As technology improved, H+H was able to deliver Messiah beyond Boston. Under music director Edward Gilday, H+H recorded several abridged Messiah performances for television broadcast. In December 1963, H+H gave the first national television broadcast of the complete, uncut Messiah on WGBH, to the thrill of Messiah lovers across the country.
Despite being a staple of Christmas celebrations in Boston—or perhaps because of it—the Handel and Haydn Society’s annual performances of Messiah were consistently a popular topic of discussion among the city’s residents and professional music critics alike. In the mid-1960s, cultural conversation about Messiah increasingly centered on the question of which was the more authentic Messiah experience—the multi-hundred voice chorus filling Symphony Hall to the brim, or a more intimate interpretation with the original numbers for which Handel had written two hundred years prior? In the debate between traditions, proponents of historically-informed performance contended that the triple-digit chorus was bloated and could not communicate the text’s drama, whereas fans of the large-scale performances favored the sheer power of delivery and argued for its infectious joy. Over the course of the second half of the twentieth century, the Handel and Haydn Society embraced the historically-informed interpretations of Messiah as well as the rest of its Baroque and Classical repertoire, and each year’s concerts are an opportunity to plumb the depths of the work anew.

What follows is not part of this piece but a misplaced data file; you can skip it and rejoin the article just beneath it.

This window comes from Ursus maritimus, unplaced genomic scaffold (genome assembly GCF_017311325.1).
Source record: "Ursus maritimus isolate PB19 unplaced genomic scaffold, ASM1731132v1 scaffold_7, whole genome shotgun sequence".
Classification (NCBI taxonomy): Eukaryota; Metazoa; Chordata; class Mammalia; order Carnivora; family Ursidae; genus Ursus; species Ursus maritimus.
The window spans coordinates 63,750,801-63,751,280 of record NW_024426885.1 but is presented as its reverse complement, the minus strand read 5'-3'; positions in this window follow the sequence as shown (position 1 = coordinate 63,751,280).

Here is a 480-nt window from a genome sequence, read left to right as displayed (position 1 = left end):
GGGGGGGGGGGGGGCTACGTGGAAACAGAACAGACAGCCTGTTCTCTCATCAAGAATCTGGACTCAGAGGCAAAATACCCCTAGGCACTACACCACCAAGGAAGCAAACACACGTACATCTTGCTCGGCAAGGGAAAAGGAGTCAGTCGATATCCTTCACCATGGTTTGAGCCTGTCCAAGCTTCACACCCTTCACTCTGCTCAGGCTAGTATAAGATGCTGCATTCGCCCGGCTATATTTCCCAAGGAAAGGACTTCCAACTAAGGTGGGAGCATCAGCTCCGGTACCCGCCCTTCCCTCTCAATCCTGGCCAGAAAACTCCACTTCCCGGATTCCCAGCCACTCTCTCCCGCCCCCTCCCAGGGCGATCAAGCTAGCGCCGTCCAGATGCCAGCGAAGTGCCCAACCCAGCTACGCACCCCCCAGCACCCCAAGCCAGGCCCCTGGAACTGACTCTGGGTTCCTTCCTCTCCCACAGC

Today, H+H Messiah concerts attract 6,000 audience members to Boston’s Symphony Hall every year.
Train notice, 1885
Program cover for Handel and Haydn Society concert of December 25, 1815
The handwriting at the bottom is a tally of the total number of tickets sold (496) for the first concert.
Another 412 were given away to members, performers, press, and other guests.
Program from the 1857 Messiah
Newspaper clipping from Christian Science Monitor, December 10, 1962
Newspaper clippings from Boston Globe (right) and Christian Science Monitor (left), December 16, 1963
“The Hall buzzes with crisp energy from patrons poised to experience something miraculous. When we all file on stage and take our seats we feel this energy too. It's contagious… It's humbling to be part of something so old and yet so new.”
Mezzo-Soprano with H+H Chorus
Evolution of a Sound
Over the course of two centuries of performance by the Handel and Haydn Society, Messiah has had many different sounds, impacted by the variety and shifting popularity of available versions and reorchestrations and reflected in the story of the Society’s own evolving identity. Since its founding, the composition of H+H has changed dramatically, from a multi-hundred-person amateur chorus in the nineteenth century to a professional chorus of 50 in the present day, the orchestra permanently transitioning to period instruments in the late 1980s.
Explore the impact of these different approaches in the audioclips below.
H+H’s first commercial recording, issued by Unicorn Records, conducted by Thompson Stone, featuring the Zimbler Sinfonietta. The score, likely drawn from the Robert Franz orchestration to accommodate a sizable chorus, was cut down to a two-hour performance.
Concert recording from December 10, 1967, at Symphony Hall, conducted by Thomas Dunn. American premiere of the original Mozart orchestration, first heard in Vienna in 1789. This was the final H+H Messiah performance to utilize a large chorus, featuring over 100 singers in addition to four soloists.
H+H’s third commercial recording, issued by Advent Corporation and Sine Qua Non Superba, conducted by Thomas Dunn. Dunn reduced the size of the chorus to 21 (including 5 soloists) and engaged a 39-instrument orchestra, using a 1963 edition of the score prepared by Alfred Mann, a leading Handel scholar.
Concert recording from November 2015 at Symphony Hall, conducted by Harry Christophers, featuring the H+H Period Orchestra and Chorus. Today’s performances are presented with 30 vocalists and 30 instruments.
"After each Messiah performance, we remark, ‘It can’t get any better than this.’ And low and behold, it does.”
H+H Concert Attendee